United States District Court, D. Maryland
TIMOTHY J. SULLIVAN UNITED STATES MAGISTRATE JUDGE.
before the Court are the motions to dismiss filed by
Defendants Ocwen Loan Servicing, LLC (“Ocwen”)
and BWW Law Group LLC (“BWW”) (collectively, the
“Defendants”). (ECF Nos. 25 & 26.) Having
considered the submissions of the parties (ECF Nos. 20, 25,
26, 29, 32 & 33), I find that a hearing is unnecessary.
See Loc. R. 105.6. For the reasons set forth below,
the Defendants' motions will be granted and the case will
be dismissed with prejudice.
Plaintiff's Previous Litigation Before This
the second case filed by Plaintiff Rochell Talley
(“Talley”) regarding the foreclosure of his home
that has come before this Court. Previously, on January 5,
2016, Talley filed a lawsuit in the Circuit Court for Prince
George's County, Maryland (“Circuit Court”),
challenging events related to the same mortgage loan and
subsequent foreclosure of the property located at 9111 Duvall
Road, Upper Marlboro, Maryland (“Property”) that
are now at issue in this case. See Talley v. Ocwen Loan
Servicing, No. RWT-16-389, 2016 WL 1321427 (D. Md. Apr.
5, 2016) (? Talley I ”),
aff'd in part, vacated in part on other grounds,
remanded sub nom. Talley v. Ocwen Loan Servicing, LLC,
No. 16-1478, 2017 WL 218858 (4th Cir. Jan. 19, 2017).
essential facts underlying Talley I and this case
On May 23, 2005, the Plaintiff executed an Adjustable Rate
Note payable to Defendant IndyMac, secured by a Deed of Trust
on property at 9111 Duvall Road in Upper Marlboro, Maryland,
which was recorded on July 13, 2005. The Plaintiff alleges
that the loan “was immediately sold and securitized
after closing.” The Plaintiff further alleges that the
transfer was completed without notice to the Plaintiff,
without required endorsements, and in violation of several
laws. On August 20, 2014, Defendant Ocwen began foreclosure
proceedings in Prince George's County Circuit Court, and
on January 29, 2015, that court ordered that a foreclosure
sale could be scheduled. The Plaintiff responded by filing
two motions for temporary restraining orders, which the court
Id. (internal citations omitted).
the defendants in Talley I removed the case to this
Court, they moved to dismiss the complaint. Id. at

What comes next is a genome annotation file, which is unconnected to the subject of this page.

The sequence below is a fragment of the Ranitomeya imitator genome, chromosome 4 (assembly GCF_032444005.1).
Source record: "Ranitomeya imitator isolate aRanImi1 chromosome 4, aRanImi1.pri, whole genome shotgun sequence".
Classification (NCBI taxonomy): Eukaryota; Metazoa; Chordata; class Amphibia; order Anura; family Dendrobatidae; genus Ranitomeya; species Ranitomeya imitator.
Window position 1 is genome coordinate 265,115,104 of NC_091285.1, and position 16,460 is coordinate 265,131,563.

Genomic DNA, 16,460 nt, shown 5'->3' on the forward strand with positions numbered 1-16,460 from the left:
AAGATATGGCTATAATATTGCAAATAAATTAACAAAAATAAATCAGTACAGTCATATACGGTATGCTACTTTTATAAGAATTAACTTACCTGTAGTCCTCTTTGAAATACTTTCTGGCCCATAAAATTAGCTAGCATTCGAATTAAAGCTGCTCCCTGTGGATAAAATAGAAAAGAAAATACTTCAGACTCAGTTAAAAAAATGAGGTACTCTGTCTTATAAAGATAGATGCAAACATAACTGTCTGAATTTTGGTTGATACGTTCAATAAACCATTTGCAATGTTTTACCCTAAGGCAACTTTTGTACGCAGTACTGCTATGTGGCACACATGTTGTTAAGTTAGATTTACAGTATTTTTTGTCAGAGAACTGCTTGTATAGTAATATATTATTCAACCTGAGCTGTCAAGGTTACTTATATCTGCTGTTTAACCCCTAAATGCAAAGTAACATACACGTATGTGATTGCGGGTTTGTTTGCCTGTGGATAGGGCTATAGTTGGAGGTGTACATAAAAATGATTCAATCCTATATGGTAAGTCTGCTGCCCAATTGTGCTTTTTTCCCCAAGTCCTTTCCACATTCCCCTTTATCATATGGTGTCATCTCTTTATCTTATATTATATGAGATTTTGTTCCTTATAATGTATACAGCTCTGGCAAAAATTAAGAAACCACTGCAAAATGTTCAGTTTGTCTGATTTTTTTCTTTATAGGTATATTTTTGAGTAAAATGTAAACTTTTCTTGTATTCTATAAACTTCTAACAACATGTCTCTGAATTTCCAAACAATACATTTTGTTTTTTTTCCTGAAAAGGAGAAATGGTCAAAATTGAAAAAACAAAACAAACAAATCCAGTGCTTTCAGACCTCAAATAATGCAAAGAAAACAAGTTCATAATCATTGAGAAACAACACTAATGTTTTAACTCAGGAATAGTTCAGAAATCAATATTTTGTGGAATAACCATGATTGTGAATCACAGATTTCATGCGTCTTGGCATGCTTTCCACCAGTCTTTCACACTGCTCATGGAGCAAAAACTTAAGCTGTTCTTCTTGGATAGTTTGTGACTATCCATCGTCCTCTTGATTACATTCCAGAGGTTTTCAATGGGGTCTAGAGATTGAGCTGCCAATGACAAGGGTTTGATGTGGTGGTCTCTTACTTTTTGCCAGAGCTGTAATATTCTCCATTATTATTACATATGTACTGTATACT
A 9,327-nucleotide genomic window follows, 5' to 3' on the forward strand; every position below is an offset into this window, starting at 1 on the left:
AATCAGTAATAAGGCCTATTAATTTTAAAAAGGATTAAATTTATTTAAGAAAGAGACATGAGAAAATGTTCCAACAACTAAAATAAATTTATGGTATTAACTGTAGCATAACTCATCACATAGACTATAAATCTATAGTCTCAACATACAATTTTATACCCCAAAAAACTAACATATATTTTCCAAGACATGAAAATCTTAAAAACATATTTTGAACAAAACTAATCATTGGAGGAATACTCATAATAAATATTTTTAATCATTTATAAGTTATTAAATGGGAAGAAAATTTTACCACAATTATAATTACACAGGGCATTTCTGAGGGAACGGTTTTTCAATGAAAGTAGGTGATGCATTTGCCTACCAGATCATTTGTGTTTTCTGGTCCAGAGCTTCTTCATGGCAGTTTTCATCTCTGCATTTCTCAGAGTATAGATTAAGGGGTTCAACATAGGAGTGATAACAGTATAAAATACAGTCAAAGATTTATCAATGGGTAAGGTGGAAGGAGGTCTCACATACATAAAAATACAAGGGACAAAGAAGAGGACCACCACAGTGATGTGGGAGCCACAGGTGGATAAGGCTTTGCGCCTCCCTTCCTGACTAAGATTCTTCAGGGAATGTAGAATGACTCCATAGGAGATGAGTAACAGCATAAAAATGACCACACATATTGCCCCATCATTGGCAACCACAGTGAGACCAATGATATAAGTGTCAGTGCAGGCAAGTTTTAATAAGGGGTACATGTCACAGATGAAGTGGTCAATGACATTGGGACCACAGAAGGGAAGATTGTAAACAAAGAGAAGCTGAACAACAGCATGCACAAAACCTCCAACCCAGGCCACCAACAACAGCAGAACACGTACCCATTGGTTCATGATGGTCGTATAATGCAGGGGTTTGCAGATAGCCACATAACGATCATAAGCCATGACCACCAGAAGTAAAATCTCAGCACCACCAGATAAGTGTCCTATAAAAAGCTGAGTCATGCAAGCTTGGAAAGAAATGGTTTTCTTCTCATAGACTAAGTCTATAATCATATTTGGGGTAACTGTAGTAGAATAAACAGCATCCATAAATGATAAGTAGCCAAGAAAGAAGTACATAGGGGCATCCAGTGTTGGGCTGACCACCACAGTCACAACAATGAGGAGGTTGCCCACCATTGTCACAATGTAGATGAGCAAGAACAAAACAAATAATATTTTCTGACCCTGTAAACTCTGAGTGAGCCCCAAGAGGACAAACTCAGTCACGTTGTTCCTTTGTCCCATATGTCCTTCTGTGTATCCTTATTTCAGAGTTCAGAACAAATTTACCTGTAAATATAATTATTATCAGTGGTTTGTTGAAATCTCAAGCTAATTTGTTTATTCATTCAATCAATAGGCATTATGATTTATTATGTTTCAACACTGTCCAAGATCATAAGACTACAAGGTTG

*1. Included among the 16 counts of the complaint in
Talley I was a claim for quiet title. (Id.)
Talley I addressed this claim and others that challenged the
defendants' standing to foreclose on the Property:
Much of Plaintiff s Complaint and his Opposition relate to
his assertion that the foreclosure proceedings rely on
fraudulent representations by the Defendants. The Plaintiff
protests that the Defendants do not have standing to
foreclose and so have engaged in a conspiracy to deceive the
state court. These arguments are a collateral attack on the
state court's judgments in the ongoing foreclosure
action, in which the state court has already permitted the
parties to schedule a foreclosure sale and denied Plaintiffs
objections. “The Maryland courts and this Court,
applying Maryland law, have consistently held that res
judicata bars collateral attacks on foreclosure
judgments entered in the Circuit Courts.” Jones v.
HSBC Bank USA, N.A., No. RWT-09-2904, 2011 WL 382371, at
*5 (D. Md. Feb. 3, 2011), aff'd, 444 Fed.Appx.
640 (4th Cir. 2011). Although the foreclosure proceeding has
not been finalized, in denying the Plaintiff's motion to
object, the state court necessarily ruled that the Defendants
had standing to foreclose. Any ruling by this Court to the
contrary would be improper.
Id. at *2 (internal citations omitted). The Court
went on to dismiss all of Talley's claims with prejudice.
Id. On appeal, the Fourth Circuit affirmed in part
and reversed in part, remanding the case for this Court to
determine whether Talley should be granted leave to amend.
Talley, 673 Fed.Appx. 329. On remand, the Court
granted Talley leave to file an amended complaint, but Talley
instead sought to voluntarily dismiss the case. (ECF No. 44
in RWT-16-389.) The Court dismissed Talley I without
prejudice on March 21, 2017. (ECF No. 48 in RWT-16-389.)
filed the instant case in the Circuit Court on November 28,
2017. (ECF No. 2.) Ocwen timely removed the case to this
Court on January 5, 2017. (ECF No. 1.) In the Complaint, Talley
asserts a single claim for quiet title. (ECF No. 2.) Talley
requests that the Court “[d]eclare the Deed of Trust to
be null and void” and “[d]eclare the promissory
note to be declared fully discharged.” (Id. at
21.) Although the factual allegations of the Complaint are
somewhat circuitous, at bottom, Talley alleges that Ocwen is
not the “real party of interest” on his mortgage
loan and seeks clarification as to who holds title to the